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Muriel Siebert & Co.


Across My Desk



With the kids out of school, it's never too late for the adults in a family to learn a thing or two about investing.

During this month of July, the two "Across My Desk" columns will look at some of the common mistakes investors make either with their mutual fund investments, or, investing in general. This week the subject is the top 10 mistakes mutual fund investors make. Come July 17, the subject will be the mistakes, in general, that investors make.

Earlier this year, James Peterson, vice president of the Schwab Center for Investment Research, published the Top 10 Mistakes Mutual Fund Investors Make. Take a read through each and hopefully the advice will make you a wiser fund investor:

"According to the Investment Company Institute, today, one out of every three individuals in the United States is a mutual fund shareholder, making mutual funds one of the most widely held investment options.* That's why it's more important than ever that mutual fund investors become aware of the potential pitfalls they may face when selecting funds. Here are 10 mistakes investors tend to make and how to avoid them:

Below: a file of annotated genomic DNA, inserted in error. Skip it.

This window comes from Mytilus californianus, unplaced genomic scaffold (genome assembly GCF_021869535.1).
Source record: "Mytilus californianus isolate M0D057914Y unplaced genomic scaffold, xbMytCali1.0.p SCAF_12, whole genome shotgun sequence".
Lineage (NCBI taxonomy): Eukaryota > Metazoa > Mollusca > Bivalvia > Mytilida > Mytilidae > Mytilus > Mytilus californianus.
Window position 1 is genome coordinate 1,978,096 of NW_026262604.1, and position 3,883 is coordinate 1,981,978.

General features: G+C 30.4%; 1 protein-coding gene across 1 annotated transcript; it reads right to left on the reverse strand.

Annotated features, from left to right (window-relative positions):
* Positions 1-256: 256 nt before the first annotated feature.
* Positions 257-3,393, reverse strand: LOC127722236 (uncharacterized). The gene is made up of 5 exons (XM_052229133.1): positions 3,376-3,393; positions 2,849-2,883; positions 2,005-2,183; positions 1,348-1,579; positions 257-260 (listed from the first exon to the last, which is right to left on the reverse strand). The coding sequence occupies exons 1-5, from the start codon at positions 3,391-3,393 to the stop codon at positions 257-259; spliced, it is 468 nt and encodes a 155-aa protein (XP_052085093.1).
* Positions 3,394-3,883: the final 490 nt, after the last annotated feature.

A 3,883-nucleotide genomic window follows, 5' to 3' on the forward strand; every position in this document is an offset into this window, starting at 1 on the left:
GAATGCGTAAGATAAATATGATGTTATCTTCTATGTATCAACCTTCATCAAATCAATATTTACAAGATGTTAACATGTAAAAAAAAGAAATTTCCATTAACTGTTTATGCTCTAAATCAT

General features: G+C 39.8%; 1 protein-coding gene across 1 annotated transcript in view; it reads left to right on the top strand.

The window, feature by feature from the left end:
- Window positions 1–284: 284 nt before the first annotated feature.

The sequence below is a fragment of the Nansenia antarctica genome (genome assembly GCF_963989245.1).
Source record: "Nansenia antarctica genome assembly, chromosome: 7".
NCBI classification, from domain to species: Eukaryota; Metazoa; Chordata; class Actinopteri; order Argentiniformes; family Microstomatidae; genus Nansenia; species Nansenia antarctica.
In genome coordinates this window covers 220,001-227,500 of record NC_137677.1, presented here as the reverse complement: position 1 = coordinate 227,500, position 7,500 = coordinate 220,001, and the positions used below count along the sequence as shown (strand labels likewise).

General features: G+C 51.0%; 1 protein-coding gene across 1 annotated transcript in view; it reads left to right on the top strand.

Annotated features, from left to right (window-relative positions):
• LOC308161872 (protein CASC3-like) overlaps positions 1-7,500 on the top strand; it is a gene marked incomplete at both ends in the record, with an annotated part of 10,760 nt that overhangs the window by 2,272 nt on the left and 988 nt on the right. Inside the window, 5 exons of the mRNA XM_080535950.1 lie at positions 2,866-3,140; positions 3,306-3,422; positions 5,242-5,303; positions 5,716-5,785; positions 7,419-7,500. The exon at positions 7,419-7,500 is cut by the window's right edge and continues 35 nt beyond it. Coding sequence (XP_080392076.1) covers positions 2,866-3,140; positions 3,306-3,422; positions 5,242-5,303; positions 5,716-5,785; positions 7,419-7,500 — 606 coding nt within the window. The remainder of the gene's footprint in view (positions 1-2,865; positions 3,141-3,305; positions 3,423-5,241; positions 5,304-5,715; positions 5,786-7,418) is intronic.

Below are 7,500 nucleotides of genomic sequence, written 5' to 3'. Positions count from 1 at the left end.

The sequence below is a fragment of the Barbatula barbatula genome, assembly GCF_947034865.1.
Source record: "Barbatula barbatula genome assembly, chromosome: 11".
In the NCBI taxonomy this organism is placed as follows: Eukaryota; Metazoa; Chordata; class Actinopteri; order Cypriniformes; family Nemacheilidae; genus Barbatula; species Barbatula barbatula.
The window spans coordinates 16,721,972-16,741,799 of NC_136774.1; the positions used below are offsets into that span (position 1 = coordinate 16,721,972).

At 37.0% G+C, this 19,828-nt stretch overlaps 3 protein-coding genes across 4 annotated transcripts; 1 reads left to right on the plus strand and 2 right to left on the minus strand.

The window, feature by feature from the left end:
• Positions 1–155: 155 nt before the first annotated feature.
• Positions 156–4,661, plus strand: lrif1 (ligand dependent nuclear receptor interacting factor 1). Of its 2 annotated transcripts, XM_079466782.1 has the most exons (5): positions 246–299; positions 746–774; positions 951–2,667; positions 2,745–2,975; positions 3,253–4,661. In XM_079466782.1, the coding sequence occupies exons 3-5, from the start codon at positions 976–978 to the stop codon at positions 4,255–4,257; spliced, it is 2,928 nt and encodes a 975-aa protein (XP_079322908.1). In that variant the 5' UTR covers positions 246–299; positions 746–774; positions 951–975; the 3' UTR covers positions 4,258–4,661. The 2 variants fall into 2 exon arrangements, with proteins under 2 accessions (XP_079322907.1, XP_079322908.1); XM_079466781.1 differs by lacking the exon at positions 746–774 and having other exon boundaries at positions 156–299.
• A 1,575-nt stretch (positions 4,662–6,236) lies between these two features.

BLINDED BY RETURNS

Focusing too much on a mutual fund's past performance is by far the most common mistake. While it's easy to get swept up in the latest investment trend, relying solely on past results rarely leads to success. Instead, ask yourself, "Is this a good investment right now?" Review a fund's return against the return of its stated benchmark and its peer group over the most recent three- year period. Then consider how the asset class as a whole has fared during this period. If the asset class has performed well recently, consider whether now is the right time to invest.

PAYING TOO MUCH IN EXPENSES
Costs matter. Fund expenses - the costs of running a fund, measured by its expense ratio - come directly out of the fund's income and can significantly dampen your return. Over time, a seemingly small difference in expenses can have a big effect on your nest egg.

Managers of high-cost funds have to earn higher returns in light of expenses just to outperform their low-cost peers. All else being equal, we recommend avoiding funds with high expenses.

PURCHASING A FUND OUTSIDE ITS SIZE SWEET SPOT
Every fund category has a range of assets under management where, all other factors being equal, fund managers have their best chance to compete against their peers. In general, it's best to avoid funds with really small asset bases. And, it's generally best to avoid small cap funds with large amounts of assets under management. Selecting the right-size fund is no guarantee of success, but it can enhance your prospects for a better return.

OVERPAYING FOR MARKET EXPOSURE
If you purchase an actively managed fund, you should expect your manager to outperform an index fund or ETF that attempts to mimic the category benchmark.